During the 1864 battle of the Wilderness, three Union soldiers and three Confederate Soldiers get seperated from their units as twilight engulfs the ravaged battlefield. The men wander ... See full summary »
the author of the book "Gods and Generals," on which the movie is loosely based, appears in The Bonnie Blue Flag musical number, very briefly as a mustachioed officer in the audience, with no lines. See more »
Air conditioners are seen in the windows of W&L University at 10:32 into the film. They are located on the far left, which is Newcomb Hall, while the flag is waving in the foreground. See more »
A human life, I think, should be well rooted in some spot of a native land, where it may get the love of tender kinship for the face of the earth, for the labors men go forth to, for the sounds and accents that haunt it, for whatever will give that early home a familiar unmistakable difference amidst the future widening of knowledge. The best introduction to astronomy is to think of the nightly heavens as a little lot of stars belonging to one's own homestead. - George Eliot
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The movie was dedicated to the memory of John F. Maxwell and Royce D. Applegate. See more »
Highly recommended; don't listen to the critics. Great film.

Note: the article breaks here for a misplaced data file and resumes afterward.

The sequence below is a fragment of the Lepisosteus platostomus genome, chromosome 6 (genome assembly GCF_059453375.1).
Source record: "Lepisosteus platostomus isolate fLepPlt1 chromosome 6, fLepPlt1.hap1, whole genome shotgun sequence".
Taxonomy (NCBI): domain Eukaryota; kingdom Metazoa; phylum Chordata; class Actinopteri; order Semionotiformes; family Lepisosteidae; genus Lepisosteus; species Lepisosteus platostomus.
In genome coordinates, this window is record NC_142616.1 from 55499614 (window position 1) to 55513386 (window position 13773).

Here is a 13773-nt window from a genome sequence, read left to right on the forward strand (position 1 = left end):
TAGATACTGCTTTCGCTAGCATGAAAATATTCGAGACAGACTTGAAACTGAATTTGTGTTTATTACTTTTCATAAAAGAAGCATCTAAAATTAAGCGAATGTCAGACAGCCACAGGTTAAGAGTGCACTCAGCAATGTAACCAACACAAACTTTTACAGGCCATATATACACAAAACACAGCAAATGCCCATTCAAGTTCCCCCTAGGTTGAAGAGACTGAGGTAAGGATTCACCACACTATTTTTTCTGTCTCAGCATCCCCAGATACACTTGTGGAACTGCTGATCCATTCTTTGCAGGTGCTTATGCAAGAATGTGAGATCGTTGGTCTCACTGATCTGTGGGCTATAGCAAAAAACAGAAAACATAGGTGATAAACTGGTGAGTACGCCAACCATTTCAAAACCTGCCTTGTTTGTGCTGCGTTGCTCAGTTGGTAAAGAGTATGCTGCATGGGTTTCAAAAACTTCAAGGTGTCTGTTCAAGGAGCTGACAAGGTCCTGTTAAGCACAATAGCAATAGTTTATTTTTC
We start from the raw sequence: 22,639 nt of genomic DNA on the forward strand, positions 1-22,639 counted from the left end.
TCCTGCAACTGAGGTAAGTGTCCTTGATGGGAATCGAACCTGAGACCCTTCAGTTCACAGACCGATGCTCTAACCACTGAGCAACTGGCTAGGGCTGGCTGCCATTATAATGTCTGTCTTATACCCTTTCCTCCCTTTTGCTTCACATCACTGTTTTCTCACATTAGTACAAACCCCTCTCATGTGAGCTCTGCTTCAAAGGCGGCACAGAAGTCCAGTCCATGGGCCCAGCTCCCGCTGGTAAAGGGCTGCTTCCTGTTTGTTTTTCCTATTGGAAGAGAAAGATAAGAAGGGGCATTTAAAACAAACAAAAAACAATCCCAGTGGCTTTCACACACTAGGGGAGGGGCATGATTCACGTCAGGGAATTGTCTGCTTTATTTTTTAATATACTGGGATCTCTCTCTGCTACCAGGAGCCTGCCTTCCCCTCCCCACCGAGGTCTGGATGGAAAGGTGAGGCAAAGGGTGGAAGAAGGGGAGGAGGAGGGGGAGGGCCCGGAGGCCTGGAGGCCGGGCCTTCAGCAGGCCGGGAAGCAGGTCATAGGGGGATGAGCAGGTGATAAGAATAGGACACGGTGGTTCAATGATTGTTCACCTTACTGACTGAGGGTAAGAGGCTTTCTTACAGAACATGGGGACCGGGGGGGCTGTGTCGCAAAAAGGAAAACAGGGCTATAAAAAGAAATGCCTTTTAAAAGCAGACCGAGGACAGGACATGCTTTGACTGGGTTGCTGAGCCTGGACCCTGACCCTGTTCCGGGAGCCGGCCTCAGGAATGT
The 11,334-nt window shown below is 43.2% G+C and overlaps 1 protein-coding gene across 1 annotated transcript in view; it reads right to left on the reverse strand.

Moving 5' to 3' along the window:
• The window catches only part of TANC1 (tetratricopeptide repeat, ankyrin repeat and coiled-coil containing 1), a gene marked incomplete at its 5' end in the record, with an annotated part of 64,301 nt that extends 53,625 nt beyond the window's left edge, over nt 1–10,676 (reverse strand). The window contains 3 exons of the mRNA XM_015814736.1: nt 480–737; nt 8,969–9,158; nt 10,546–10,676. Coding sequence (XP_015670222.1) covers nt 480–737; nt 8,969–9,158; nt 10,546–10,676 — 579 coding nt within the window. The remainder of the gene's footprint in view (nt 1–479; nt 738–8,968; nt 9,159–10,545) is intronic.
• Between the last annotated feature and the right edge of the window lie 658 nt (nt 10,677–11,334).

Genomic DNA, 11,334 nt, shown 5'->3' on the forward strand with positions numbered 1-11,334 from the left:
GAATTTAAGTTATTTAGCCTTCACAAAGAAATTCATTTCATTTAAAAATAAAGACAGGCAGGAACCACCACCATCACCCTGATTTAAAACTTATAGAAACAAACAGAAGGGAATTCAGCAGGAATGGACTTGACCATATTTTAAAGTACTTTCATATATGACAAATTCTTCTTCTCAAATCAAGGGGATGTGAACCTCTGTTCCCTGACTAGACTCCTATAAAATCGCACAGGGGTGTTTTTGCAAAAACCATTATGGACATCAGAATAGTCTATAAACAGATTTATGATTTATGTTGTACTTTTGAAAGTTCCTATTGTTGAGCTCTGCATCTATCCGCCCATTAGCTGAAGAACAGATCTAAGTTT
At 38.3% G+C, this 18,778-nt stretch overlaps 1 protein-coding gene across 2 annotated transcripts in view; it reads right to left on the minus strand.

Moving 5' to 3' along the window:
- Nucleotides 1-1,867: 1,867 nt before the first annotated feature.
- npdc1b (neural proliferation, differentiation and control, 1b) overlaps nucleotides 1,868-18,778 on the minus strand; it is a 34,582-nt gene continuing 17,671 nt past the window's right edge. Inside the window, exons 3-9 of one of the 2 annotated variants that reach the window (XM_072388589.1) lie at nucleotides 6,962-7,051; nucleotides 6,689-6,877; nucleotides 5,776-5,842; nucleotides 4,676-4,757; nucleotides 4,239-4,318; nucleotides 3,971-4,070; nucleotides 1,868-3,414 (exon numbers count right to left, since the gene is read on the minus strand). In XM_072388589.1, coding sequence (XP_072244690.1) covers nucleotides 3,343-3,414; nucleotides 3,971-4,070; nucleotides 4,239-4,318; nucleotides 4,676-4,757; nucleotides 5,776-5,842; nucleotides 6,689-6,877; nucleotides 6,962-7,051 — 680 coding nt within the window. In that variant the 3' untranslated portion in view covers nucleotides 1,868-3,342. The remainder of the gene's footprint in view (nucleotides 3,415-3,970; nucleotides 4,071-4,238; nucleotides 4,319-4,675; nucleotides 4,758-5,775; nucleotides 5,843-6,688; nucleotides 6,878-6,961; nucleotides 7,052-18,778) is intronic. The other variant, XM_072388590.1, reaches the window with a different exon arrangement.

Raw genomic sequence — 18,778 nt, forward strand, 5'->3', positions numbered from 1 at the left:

Gods and Generals (despite the ravages of many critics) is a very good film. The acting, writing, cinematography are all of top quality. Billy Crystal once said, "We know where we would be without the critics, but where would they be without us?" This film is historically accurate, deeply moving, and with outstanding acting by all concerned. Stephen Lang's performance of Stonewall Jackson should be remembered at Oscar time. Some critics condemn it as being sympathetic with the Southern cause. Jeff Daniels and others give their side in eloquent dialogue for their feelings on the conflict. I suppose Gone With the Wind would be criticized the same if released today. Since the story revolves around Stonewall Jackson it will obviously give his point of view on the subject also. The religious overtones given by the characters of both sides conformed with the religious feelings of the times that is lacking today and as such it gives the critics something else to condemn. And the moving scene with human emotions between Jackson and the little Corbin girl brings the human touch to the character. What is wrong with the critics....they must have slept through most the film. They say it is pro-slavery. There are at least three fine speeches by Martha, Jim Lewis and Lawrence Chamberlain bringing out the wrongness of that issue. Even Jackson says that slavery should be abandoned. Such is a great movie trashed by the critics and they miss the whole reason for this masterpiece. I give it ten stars. See it, and decide for yourself about this film. Every minute of it's close to four hours is worth it. Yep. Yep. And Yep.
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